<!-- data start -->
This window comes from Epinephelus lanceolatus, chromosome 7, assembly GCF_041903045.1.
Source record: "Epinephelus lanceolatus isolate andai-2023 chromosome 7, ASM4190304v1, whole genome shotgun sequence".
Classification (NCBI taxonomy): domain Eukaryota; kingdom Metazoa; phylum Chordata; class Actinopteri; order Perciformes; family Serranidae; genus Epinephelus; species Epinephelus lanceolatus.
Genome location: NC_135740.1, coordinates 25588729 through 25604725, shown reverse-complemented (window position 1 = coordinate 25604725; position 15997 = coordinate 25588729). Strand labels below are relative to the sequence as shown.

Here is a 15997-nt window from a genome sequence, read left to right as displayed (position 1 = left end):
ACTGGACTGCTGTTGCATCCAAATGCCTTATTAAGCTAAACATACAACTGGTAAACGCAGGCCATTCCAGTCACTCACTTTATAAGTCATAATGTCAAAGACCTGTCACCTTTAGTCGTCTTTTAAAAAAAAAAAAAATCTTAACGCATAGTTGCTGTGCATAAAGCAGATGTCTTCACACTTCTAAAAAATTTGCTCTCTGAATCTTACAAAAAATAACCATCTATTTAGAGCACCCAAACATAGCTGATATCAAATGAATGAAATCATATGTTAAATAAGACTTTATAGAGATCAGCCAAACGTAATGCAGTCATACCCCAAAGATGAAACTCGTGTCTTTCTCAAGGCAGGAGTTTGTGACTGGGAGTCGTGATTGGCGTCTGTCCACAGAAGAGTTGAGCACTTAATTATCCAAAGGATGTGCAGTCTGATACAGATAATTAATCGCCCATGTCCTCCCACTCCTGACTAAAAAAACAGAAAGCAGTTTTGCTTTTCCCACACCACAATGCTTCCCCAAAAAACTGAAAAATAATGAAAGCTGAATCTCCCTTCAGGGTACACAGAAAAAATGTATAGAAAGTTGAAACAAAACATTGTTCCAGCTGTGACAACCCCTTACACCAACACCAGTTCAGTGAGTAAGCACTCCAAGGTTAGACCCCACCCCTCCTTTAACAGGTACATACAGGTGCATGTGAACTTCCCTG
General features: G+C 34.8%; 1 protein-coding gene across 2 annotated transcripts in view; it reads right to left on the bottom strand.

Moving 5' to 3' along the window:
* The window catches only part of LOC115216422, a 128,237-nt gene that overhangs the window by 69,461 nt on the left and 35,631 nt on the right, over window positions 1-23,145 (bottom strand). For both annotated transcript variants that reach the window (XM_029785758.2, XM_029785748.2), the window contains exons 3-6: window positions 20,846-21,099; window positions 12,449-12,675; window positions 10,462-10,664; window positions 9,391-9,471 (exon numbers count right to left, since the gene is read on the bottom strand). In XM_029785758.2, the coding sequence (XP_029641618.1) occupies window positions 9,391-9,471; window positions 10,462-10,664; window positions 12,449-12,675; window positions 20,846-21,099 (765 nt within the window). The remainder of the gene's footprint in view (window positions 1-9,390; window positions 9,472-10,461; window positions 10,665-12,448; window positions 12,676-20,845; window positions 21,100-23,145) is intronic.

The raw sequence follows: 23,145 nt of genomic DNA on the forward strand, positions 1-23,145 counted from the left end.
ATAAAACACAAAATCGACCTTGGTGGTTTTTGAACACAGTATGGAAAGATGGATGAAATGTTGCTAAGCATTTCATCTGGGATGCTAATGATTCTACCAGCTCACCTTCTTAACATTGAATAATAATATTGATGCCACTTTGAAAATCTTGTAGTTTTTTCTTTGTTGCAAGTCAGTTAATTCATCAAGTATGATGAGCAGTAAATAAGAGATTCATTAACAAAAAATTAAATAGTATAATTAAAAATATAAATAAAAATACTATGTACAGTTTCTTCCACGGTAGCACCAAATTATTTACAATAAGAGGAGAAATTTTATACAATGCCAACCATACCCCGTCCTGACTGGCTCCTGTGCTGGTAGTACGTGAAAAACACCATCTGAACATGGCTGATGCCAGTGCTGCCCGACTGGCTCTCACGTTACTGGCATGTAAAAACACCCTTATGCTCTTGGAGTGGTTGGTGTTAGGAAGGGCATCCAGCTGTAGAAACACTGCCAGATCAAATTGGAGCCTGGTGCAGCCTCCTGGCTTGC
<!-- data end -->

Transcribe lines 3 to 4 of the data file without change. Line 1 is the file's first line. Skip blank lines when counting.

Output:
Classification (NCBI taxonomy): domain Eukaryota; kingdom Metazoa; phylum Chordata; class Actinopteri; order Perciformes; family Serranidae; genus Epinephelus; species Epinephelus lanceolatus.
Genome location: NC_135740.1, coordinates 25588729 through 25604725, shown reverse-complemented (window position 1 = coordinate 25604725; position 15997 = coordinate 25588729). Strand labels below are relative to the sequence as shown.